According to Buman, “LEE does not have any kind of litmus test about any policies. We’re completely policy-agnostic.”
Alex Caputo-Pearl, a teacher in the Los Angeles Unified School District and a member of TFA’s inaugural class, is leery of LEE’s politics. Caputo-Pearl is a co-founder of the United Teachers of Los Angeles’ Progressive Educators for Action Caucus, which, like its Chicago allies, advocates member and community organizing and resists school privatization. “LEE hasn’t been openly unsupportive of our work,” he says. “But LEE is clearly looking to strategically promote folks who have a different politics”—including, he claims, his union’s “NewTLA” caucus, trumpeted by Future is Now and founded by a TFA alum.
Steve Zimmer, who was elected to the LA school board with the help of TFA alumni and is still a proud alum, now feels a cold shoulder from the group—possibly, he suggests, because of his stances on charter schools and unions that buck “TFA orthodoxy.” “There are many ways we can get to transformation in public education,” he says. “Either TFA is going to welcome those multiple pathways or it will run the risk of creating the resistance in the political arena that there once was at the school site.”
Because it counts on federal grants and local contracts—in sum, $43 million in 2011—TFA has to be involved in some amount of political advocacy. LEE voiced indirect opposition to TFA skeptic and Wendy Kopp persona non grata Linda Darling-Hammond when she was being considered as Obama’s Secretary of Education. In the case of Kira Orange-Jones, TFA’s executive director in Louisiana who was recently elected to the board that oversees New Orleans’ Recovery School District and approves TFA’s contract, TFA is in a position to influence its own contract from both sides.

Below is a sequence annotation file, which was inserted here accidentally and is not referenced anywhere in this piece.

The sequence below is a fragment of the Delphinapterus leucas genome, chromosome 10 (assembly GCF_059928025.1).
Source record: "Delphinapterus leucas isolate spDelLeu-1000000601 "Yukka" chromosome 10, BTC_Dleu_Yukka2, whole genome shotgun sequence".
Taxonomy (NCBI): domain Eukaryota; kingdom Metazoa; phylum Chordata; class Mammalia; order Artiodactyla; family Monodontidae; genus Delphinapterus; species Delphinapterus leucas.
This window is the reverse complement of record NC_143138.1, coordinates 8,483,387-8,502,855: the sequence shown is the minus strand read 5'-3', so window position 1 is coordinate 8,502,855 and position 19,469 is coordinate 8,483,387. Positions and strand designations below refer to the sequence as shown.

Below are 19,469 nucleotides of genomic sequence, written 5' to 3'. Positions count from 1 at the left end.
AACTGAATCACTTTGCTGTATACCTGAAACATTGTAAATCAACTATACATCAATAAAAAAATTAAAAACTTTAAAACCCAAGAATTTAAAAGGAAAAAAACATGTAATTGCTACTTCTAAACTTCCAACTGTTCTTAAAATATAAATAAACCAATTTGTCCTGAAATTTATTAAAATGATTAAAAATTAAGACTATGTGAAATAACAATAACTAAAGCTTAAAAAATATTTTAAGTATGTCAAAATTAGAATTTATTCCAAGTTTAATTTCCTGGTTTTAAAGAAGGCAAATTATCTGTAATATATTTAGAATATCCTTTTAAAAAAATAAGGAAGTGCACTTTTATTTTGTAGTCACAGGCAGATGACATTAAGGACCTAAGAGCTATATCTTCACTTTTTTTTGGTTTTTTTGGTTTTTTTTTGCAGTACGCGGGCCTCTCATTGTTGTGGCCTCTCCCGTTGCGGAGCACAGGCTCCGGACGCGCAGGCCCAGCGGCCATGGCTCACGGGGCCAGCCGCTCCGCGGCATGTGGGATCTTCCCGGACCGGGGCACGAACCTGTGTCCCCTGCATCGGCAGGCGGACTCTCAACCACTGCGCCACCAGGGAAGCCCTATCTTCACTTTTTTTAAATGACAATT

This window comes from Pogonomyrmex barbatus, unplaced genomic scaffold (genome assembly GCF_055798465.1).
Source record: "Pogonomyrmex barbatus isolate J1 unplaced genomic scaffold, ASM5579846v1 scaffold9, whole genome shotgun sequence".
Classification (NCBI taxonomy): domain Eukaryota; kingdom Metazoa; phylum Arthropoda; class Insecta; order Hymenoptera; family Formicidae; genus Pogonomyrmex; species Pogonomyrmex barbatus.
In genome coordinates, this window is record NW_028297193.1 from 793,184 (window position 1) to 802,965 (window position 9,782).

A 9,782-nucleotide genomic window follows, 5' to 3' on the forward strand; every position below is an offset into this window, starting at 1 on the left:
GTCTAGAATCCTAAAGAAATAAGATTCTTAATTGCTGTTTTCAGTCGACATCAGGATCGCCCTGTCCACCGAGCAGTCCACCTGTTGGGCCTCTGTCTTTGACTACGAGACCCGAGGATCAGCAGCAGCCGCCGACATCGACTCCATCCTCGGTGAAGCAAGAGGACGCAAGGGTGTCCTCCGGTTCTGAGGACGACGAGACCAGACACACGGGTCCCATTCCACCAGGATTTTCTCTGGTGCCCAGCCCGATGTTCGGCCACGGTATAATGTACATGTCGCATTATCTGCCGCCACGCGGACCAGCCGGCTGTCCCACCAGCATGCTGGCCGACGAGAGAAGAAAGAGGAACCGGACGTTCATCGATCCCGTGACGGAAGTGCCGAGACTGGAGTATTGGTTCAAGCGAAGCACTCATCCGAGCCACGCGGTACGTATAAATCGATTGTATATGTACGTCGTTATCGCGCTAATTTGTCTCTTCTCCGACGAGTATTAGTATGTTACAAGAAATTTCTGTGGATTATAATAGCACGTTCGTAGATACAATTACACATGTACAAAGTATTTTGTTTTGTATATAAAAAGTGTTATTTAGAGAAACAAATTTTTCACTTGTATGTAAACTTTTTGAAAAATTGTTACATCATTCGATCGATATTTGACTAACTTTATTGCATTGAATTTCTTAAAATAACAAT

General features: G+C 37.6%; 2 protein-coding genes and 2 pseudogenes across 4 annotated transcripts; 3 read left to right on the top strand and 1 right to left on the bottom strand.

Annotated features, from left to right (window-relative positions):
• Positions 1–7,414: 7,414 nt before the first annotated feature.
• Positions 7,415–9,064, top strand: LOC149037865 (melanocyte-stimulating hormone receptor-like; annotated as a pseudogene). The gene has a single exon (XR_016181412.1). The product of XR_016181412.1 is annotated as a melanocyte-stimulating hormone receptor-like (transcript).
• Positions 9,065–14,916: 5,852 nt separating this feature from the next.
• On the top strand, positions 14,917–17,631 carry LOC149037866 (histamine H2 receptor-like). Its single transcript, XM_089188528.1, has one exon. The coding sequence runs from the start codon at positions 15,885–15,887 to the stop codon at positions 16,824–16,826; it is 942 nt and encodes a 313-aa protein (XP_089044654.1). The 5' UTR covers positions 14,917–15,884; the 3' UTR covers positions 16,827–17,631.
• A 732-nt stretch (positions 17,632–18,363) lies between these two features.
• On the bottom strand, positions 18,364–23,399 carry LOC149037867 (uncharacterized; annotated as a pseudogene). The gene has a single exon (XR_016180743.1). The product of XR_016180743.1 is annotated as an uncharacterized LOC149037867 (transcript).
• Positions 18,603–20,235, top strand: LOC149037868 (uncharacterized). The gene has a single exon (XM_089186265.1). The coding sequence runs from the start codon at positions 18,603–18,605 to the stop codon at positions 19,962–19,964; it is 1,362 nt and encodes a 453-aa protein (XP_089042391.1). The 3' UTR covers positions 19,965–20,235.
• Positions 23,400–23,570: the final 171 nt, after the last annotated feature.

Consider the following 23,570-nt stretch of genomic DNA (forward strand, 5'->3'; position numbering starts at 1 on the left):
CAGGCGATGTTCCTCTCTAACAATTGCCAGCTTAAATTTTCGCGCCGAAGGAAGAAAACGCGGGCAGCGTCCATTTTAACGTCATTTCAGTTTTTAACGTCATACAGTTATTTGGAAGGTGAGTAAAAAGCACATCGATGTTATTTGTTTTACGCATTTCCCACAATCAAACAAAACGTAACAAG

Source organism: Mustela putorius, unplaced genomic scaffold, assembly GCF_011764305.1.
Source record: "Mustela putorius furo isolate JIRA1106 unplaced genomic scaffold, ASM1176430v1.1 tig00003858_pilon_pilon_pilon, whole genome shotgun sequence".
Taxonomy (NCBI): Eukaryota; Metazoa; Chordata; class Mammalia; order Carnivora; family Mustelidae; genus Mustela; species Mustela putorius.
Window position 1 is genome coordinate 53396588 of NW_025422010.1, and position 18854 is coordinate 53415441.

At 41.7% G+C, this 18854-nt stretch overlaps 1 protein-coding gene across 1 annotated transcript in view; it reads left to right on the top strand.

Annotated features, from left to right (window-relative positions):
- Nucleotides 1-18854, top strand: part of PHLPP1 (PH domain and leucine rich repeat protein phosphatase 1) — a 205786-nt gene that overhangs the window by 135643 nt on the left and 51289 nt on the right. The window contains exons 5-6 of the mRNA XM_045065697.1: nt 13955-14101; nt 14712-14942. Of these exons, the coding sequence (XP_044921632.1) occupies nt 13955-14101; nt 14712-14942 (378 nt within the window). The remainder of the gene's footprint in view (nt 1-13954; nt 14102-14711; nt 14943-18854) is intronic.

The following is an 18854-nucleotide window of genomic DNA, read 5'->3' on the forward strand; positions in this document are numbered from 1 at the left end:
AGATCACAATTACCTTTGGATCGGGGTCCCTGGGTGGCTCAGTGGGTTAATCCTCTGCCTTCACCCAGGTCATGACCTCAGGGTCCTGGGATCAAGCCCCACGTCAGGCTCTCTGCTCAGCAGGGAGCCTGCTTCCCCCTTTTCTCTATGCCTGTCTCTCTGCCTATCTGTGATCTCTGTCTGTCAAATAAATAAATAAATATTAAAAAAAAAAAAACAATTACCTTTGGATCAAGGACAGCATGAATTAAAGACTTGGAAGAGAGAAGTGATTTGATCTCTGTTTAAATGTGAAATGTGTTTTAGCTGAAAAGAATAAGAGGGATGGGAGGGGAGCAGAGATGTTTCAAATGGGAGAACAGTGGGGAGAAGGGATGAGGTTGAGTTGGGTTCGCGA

LEE adds a new dimension to TFA’s growing empire. A selective crowd of high-achieving college graduates is primed to take over the leadership of America’s schools. This summer’s elections for Nashville’s school board, which featured a race between TFA alums, could be a preview of intra-family rivalries to come. (The winner, Elissa Kim, is TFA’s chief admissions officer and garnered near-record donations for her campaign.) And while LEE may be policy-neutral, it isn’t hard to imagine the massive proliferation of Michelle Rhees and, in turn, the entrenchment of education reform geared toward money-soaked charter expansion, “new unionism,” and test-based student achievement. In other words, what began—and is still viewed by many—as an apolitical service corps could be the Trojan horse of the privatization of public education.